• Make an MKV out of the backup with MakeMKV (just the video and the subs you need)
  • Extract the subtitles from the MKV (with mkvextract - no up-to-date GUI is available, unfortunately)
  • Note that as of version 1.6.10, there are several reports of misc. issues with MakeMKV's MKV muxer,
    which may or may not affect this workflow
  • Convert the subtitles to VobSub with BDSup2Sub
  • Delete MakeMKV's MKV file (but not HandBrake's)
  • Merge the HandBrake encode and the subtitles with mkvmerge GUI (part of Mkvtoolnix)
MP4 output with burned-in subtitles:
  • Make a backup of the disc with MakeMKV
  • Make an MKV out of the backup with MakeMKV (video, audio and subtitles)
  • Extract the subtitles from the MKV (with mkvextract - no up-to-date GUI is available, unfortunately)
  • Convert the subtitles to VobSub with BDSup2Sub; keep the one subtitle track you want
  • Merge the MKV's video and audio with the converted subtitle tack using mkvmerge GUI (part of Mkvtoolnix)
  • Note that as of version 1.6.10, there are several reports of misc. issues with MakeMKV's MKV muxer,
    which may or may not affect this workflow
  • Encode that MKV with HandBrake; select the subtitle track and choose "Burned In"
MP4 output with soft subtitles:
  • Make a backup of the disc with MakeMKV
  • Find the subtitles on the internet (SRT files only)
  • Prepare the subtitles (sync adjustments, extract forced subs from a full track to another track, etc.)
  • Encode the movie to MP4 with HandBrake; add the SRT files via the subtitle panel
  • It's also possible to encode first without subs, check sync using the MP4 and the SRT file in e.g. VLC, and add the SRT after the encode using Subler (Mac-only)
daaavey
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Re: Blu-Ray Subtitles

Post by daaavey »

mkelley wrote:No, you're missing the point -- Handbrake reads the folder of the playlist and thus avoids the problem of multiple M2TS files (because the playlist contains all that is needed to make one long movie). You just pick the title you want and Handbrake does the rest.

For subs you can demux the PGS from the rip you already have on disc (so only rip once). Here is the workflow -- rip to your harddrive, use Handbrake on the folder (to get the main movie), use TSMuxer to rip out the PGS stream, use BDSup2Sub to translate to idx, and finally use mkvmerge to merge the idx with the MKV file Handbrake produced (it's my workflow for ALL my blu-rays, which is all I ever do nowadays).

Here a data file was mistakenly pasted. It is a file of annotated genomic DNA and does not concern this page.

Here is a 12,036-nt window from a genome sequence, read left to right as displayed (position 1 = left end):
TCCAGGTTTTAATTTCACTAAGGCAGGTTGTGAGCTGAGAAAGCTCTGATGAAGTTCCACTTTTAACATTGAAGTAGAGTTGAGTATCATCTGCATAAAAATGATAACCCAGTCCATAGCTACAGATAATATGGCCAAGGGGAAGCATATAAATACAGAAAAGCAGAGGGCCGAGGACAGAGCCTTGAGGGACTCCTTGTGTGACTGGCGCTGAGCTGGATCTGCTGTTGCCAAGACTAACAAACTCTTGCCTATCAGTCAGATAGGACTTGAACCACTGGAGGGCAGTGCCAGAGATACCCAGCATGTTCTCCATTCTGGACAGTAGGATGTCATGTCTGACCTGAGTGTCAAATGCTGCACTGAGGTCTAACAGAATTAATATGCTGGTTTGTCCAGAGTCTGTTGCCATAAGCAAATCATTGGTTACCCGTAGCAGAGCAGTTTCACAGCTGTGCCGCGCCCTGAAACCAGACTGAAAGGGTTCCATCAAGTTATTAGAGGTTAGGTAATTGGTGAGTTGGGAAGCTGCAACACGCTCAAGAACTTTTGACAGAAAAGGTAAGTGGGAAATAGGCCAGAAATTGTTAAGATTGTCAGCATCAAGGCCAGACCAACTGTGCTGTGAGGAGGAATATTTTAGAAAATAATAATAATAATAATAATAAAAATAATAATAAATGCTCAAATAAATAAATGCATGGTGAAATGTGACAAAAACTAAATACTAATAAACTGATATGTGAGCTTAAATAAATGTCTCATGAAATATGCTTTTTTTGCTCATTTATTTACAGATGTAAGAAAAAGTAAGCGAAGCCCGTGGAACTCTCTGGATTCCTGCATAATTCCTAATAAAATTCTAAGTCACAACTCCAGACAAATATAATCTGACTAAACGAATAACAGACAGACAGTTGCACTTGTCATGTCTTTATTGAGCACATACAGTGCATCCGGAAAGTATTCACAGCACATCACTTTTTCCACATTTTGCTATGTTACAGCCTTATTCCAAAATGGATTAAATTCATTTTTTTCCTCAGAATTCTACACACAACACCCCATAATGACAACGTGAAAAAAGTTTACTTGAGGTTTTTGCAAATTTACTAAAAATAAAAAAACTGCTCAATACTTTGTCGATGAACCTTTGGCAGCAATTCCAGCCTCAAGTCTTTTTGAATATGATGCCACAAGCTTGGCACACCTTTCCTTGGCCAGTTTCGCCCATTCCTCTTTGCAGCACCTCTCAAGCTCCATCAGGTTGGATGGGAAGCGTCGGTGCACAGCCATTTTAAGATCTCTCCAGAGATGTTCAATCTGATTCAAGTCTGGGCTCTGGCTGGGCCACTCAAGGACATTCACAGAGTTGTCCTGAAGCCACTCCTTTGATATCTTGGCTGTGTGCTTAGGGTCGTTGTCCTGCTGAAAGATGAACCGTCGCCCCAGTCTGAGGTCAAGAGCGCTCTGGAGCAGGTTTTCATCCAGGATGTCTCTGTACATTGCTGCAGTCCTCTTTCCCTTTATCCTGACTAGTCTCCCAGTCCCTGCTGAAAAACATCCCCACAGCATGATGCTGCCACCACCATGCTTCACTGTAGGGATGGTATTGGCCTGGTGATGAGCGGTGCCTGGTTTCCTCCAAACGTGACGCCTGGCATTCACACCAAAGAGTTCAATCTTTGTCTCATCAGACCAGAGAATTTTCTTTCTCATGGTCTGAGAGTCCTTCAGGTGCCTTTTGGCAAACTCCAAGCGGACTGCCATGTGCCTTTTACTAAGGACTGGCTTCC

The one and only "catch" is that multiple M2TS situation you mentioned. When and if Handbrake does subs we won't have to deal with it (so I'm hoping the Handbrake devs will get to it sometime this year) but in the meantime you will have to use BDInfo which will tell you which playlist contains the subs you need. Then in TSMuxer you use the *playlist*, not the M2TS file, in order to demux the PGS stream.
Thanks mkelley! That worked perfectly! It was a long drawn out time consuming pain in the butt, but it worked exactly like you specified, and at least now I finally have a way to utilize the subtitles on my Blu-rays! I was wondering how I was going to re-RIP the subtitles to 1280x720 (My usual resolution for RIPing Blu-rays), but thankfully I was able to adjust the resolution of the PGS files in BDSup2Sub.
:D
mkelley
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Re: Blu-Ray Subtitles

Post by mkelley »

Your welcome. Yeah, it seems like a long process, and I'll be *really* happy when Handbrake can do it and save this (old man) the trouble, but after you've done it a few hundred times (no kidding) it won't seem that bad.
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Rodeo
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Re: Blu-Ray Subtitles

Post by Rodeo »

2 or 3 times should be enough to get used to it, IMO.
daaavey
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Re: Blu-Ray Subtitles

Post by daaavey »

mkelley wrote:Your welcome. Yeah, it seems like a long process, and I'll be *really* happy when Handbrake can do it and save this (old man) the trouble, but after you've done it a few hundred times (no kidding) it won't seem that bad.
Rodeo wrote:2 or 3 times should be enough to get used to it, IMO.
Yeah, I'm sure you're right. The "long draw out" part included the time it took to locate, download, install, and test the latest versions of those applications that you recommended. It turned out that the Mac version of tsMuxeR that already had installed on my Mac didn't work, so I had to install the Windows version instead. It is just as well since the other programs (BDsup2sub, and MKVmerge) are Windows-based applications only. This of course wasn't a problem since I have Windows XP installed (via VMware Fusion) on my Mac. Then it took me a couple of times to play with the settings in BDsup2sub before I settled on the "Lanczo3" filter to produce the most legible subtitles at 720p. (They still look a little rasterized, but at least they are quite legible)

I seem to have the process down now, so it should be easy in the future. MKVmerge is excellent! I didn't realize previously that you could add (or remove) subtitle or audio tracks to a video file without re-RIPing it.

For anyone else looking to do this here is a re-cap of my workflow:

STEP 1. Make a decrypted copy of the Blu-ray disk in .iso format using AnyDVD HD. (After you insert the disk into your BD-R drive, simply right-click on the AnyDVD HD icon in the system tray, and click on "Rip to Image". (I should add that all you need to do this step is a Blu-ray (BD-R) drive attached to a computer that has Windows installed on it (I use Windows XP), and a copy of AnyDVD HD, which you will need to buy from Slysoft. No other special software or drivers are required. You won't be able to PLAY the Blu-ray disk directly, but you WILL be able to copy it using AnyDVD HD.) Once you have made an .iso of your Blu-ray, you can eject it. You won't be needing it anymore during the rest of this process. (I prefer to work from an .iso saved to a hard drive, rather than from the disk itself, so as to spare my BD-R drive countless hours of unnecessary rotations that will shorten its lifespan.)